The bird in question, as shown in today’s photos, is the Rose Robin. It is a delightful bird with soft rose-coloured breast feathers. Until I saw it, I didn’t fully appreciate its delicate colouring. The females and juveniles lack the bright colours of the males, though some females may have a faint wash of pink. The birds feed on insects.
The Rose Robin has a widespread distribution, from south-east Queensland, through the eastern ranges of New South Wales, throughout southern Victoria and occasionally into South Australia.
You can read more about the Rose Robin on the Birds in Backyards site here.
I have recently travelled from my home in Murray Bridge, South Australia to Sydney. Along the way I stopped many times to do some birding and, where possible, take some photos of the birds I saw. On the first day of my journey, I stopped for lunch at Lake Cullulleraine which is a small community on the banks of this lovely lake. It is about a half hour drive west of Mildura in the far north-western part of Victoria.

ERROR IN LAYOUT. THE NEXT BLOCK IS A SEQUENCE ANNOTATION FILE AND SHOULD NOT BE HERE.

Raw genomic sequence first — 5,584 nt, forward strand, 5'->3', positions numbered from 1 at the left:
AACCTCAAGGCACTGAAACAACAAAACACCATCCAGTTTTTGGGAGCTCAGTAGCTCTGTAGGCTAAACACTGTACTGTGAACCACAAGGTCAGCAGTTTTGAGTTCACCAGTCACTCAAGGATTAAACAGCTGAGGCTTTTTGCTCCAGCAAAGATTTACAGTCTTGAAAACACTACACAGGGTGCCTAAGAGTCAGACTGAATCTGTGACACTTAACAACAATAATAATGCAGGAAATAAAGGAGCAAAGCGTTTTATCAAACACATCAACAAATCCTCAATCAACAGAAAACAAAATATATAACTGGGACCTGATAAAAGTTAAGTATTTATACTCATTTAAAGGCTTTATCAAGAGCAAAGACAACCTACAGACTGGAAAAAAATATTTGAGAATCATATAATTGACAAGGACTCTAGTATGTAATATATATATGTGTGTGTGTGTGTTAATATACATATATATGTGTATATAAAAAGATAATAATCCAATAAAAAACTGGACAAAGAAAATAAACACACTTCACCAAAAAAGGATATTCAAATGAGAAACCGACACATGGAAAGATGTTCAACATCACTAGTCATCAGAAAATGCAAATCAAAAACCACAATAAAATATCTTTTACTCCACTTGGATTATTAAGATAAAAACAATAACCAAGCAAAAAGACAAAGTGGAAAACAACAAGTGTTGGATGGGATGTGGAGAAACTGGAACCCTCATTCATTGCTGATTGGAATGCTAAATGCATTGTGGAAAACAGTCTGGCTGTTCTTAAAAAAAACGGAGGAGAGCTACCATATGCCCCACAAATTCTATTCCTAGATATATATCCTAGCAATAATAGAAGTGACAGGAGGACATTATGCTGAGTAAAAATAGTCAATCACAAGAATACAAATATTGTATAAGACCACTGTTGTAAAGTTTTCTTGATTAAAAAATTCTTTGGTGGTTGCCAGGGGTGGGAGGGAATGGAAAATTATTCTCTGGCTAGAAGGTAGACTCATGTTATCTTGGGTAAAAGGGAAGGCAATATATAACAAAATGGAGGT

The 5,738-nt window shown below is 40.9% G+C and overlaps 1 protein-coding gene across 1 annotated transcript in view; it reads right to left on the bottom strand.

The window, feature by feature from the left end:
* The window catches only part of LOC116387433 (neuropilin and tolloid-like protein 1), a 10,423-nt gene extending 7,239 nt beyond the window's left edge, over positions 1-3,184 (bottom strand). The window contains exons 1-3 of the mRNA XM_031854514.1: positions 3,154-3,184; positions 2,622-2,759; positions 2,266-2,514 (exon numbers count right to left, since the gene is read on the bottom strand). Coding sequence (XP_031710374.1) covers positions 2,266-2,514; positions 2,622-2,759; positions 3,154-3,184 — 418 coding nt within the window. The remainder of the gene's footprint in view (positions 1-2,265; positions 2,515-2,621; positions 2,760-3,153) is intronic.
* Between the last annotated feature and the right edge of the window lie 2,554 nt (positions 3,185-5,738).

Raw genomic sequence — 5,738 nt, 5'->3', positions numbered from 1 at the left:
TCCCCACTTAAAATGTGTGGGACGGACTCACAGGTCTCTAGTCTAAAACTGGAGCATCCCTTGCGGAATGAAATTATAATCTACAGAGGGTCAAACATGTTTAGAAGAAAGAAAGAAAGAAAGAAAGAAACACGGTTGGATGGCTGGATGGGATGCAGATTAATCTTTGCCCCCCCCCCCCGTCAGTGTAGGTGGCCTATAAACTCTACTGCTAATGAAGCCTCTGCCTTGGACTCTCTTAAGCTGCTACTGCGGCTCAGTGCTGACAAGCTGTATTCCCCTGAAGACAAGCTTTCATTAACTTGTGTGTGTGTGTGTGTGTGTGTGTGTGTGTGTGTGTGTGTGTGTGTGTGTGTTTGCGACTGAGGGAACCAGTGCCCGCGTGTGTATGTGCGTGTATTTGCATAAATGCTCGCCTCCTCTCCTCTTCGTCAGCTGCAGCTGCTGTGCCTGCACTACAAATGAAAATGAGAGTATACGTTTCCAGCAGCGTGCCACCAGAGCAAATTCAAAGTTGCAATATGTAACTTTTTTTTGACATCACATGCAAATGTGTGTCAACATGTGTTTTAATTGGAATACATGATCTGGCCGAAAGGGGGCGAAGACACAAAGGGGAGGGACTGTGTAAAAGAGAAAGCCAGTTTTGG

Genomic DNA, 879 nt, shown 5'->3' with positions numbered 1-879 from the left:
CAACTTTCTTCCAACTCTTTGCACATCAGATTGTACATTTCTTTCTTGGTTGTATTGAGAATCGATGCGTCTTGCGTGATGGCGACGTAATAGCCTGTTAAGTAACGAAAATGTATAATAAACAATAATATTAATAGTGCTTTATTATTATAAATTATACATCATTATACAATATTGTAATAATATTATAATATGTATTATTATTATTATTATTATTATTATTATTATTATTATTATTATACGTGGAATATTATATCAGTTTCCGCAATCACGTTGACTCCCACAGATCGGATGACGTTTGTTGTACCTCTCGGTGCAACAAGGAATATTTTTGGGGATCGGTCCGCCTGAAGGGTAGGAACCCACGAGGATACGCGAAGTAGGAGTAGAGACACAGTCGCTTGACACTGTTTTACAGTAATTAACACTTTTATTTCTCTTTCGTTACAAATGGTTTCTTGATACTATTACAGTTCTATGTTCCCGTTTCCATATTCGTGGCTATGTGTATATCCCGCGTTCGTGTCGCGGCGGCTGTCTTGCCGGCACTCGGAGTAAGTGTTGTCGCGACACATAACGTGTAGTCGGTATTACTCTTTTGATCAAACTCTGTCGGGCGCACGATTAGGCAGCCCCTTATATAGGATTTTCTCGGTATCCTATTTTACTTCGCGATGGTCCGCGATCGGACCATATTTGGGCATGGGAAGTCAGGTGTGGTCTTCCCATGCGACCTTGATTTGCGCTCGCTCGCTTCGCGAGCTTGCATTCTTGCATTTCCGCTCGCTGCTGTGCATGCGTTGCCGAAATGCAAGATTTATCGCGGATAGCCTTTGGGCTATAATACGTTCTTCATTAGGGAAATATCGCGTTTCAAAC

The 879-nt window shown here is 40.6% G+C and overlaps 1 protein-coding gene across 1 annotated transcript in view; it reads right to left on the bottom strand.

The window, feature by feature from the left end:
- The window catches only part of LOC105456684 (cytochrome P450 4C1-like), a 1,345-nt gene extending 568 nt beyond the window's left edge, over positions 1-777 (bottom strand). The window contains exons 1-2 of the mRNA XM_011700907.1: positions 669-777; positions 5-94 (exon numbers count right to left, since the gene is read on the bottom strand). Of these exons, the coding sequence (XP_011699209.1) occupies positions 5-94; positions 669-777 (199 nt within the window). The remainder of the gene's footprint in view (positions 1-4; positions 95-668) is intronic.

After having my lunch I slowly drove around the area adjacent to the lakeside picnic area. In this part of the small town is a well-kept football oval as well as grass tennis courts. I saw a few Red-rumped Parrots. a small group of Masked Lapwings patrolling the grass and several Australian Magpies and Magpie Larks. On the netting around the tennis courts, I saw perched an adult plumage Pied Butcherbird. This bird is the subject of today’s photos.
Grey Butcherbirds are relatively common and widespread in the area where I live. But for Pied Butcherbirds, I generally have to travel some distance north or east to see this species, though I have recorded it once just south of Murray Bridge. Grey Butcherbirds are regular visitors to my garden but I have never recorded a Pied Butcherbird at home. My records go back over 35 years. On the rest of my journey to Sydney, I saw Pied Butcherbirds frequently as I drove along. On the other hand, where I am staying in Artarmon, Sydney, I have only ever seen Grey Butcherbirds despite both species being present throughout this area. This is probably just a case of not being in the right place at the right time.